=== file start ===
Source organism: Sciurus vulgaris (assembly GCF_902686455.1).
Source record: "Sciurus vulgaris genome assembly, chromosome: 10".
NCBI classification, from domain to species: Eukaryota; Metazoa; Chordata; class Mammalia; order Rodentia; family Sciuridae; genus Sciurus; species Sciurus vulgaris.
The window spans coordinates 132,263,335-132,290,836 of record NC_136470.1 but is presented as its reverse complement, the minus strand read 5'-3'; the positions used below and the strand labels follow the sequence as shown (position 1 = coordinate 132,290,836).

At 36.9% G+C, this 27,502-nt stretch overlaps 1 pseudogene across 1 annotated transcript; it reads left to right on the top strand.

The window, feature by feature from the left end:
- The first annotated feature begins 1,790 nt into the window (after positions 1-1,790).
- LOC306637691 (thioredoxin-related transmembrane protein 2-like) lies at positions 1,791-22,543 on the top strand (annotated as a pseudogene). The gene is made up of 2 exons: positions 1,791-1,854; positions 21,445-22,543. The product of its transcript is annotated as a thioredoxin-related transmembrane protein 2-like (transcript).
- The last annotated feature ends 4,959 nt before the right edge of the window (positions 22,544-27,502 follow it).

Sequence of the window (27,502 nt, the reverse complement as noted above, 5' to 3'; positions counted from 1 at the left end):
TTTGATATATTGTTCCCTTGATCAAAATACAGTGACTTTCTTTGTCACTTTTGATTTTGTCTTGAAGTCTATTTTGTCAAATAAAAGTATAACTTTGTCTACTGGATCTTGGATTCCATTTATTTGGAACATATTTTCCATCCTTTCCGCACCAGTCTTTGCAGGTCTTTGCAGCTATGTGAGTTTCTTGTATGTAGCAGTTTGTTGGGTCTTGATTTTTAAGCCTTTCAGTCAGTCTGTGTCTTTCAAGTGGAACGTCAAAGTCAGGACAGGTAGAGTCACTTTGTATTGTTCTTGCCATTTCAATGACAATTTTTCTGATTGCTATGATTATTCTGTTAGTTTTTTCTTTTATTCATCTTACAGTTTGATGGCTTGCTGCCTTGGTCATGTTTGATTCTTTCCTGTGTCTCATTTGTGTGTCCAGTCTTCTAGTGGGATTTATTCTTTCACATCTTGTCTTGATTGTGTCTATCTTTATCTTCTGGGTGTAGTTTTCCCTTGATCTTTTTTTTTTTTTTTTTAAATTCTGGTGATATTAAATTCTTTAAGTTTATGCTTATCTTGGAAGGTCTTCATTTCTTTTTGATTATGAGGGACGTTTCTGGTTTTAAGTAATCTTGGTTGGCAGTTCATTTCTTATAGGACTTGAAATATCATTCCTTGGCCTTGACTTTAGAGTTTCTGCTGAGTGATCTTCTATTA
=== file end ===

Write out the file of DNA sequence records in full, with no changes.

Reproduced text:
Source organism: Sciurus vulgaris (assembly GCF_902686455.1).
Source record: "Sciurus vulgaris genome assembly, chromosome: 10".
NCBI classification, from domain to species: Eukaryota; Metazoa; Chordata; class Mammalia; order Rodentia; family Sciuridae; genus Sciurus; species Sciurus vulgaris.
The window spans coordinates 132,263,335-132,290,836 of record NC_136470.1 but is presented as its reverse complement, the minus strand read 5'-3'; the positions used below and the strand labels follow the sequence as shown (position 1 = coordinate 132,290,836).

At 36.9% G+C, this 27,502-nt stretch overlaps 1 pseudogene across 1 annotated transcript; it reads left to right on the top strand.

The window, feature by feature from the left end:
- The first annotated feature begins 1,790 nt into the window (after positions 1-1,790).
- LOC306637691 (thioredoxin-related transmembrane protein 2-like) lies at positions 1,791-22,543 on the top strand (annotated as a pseudogene). The gene is made up of 2 exons: positions 1,791-1,854; positions 21,445-22,543. The product of its transcript is annotated as a thioredoxin-related transmembrane protein 2-like (transcript).
- The last annotated feature ends 4,959 nt before the right edge of the window (positions 22,544-27,502 follow it).

Sequence of the window (27,502 nt, the reverse complement as noted above, 5' to 3'; positions counted from 1 at the left end):
TTTGATATATTGTTCCCTTGATCAAAATACAGTGACTTTCTTTGTCACTTTTGATTTTGTCTTGAAGTCTATTTTGTCAAATAAAAGTATAACTTTGTCTACTGGATCTTGGATTCCATTTATTTGGAACATATTTTCCATCCTTTCCGCACCAGTCTTTGCAGGTCTTTGCAGCTATGTGAGTTTCTTGTATGTAGCAGTTTGTTGGGTCTTGATTTTTAAGCCTTTCAGTCAGTCTGTGTCTTTCAAGTGGAACGTCAAAGTCAGGACAGGTAGAGTCACTTTGTATTGTTCTTGCCATTTCAATGACAATTTTTCTGATTGCTATGATTATTCTGTTAGTTTTTTCTTTTATTCATCTTACAGTTTGATGGCTTGCTGCCTTGGTCATGTTTGATTCTTTCCTGTGTCTCATTTGTGTGTCCAGTCTTCTAGTGGGATTTATTCTTTCACATCTTGTCTTGATTGTGTCTATCTTTATCTTCTGGGTGTAGTTTTCCCTTGATCTTTTTTTTTTTTTTTTTAAATTCTGGTGATATTAAATTCTTTAAGTTTATGCTTATCTTGGAAGGTCTTCATTTCTTTTTGATTATGAGGGACGTTTCTGGTTTTAAGTAATCTTGGTTGGCAGTTCATTTCTTATAGGACTTGAAATATCATTCCTTGGCCTTGACTTTAGAGTTTCTGCTGAGTGATCTTCTATTA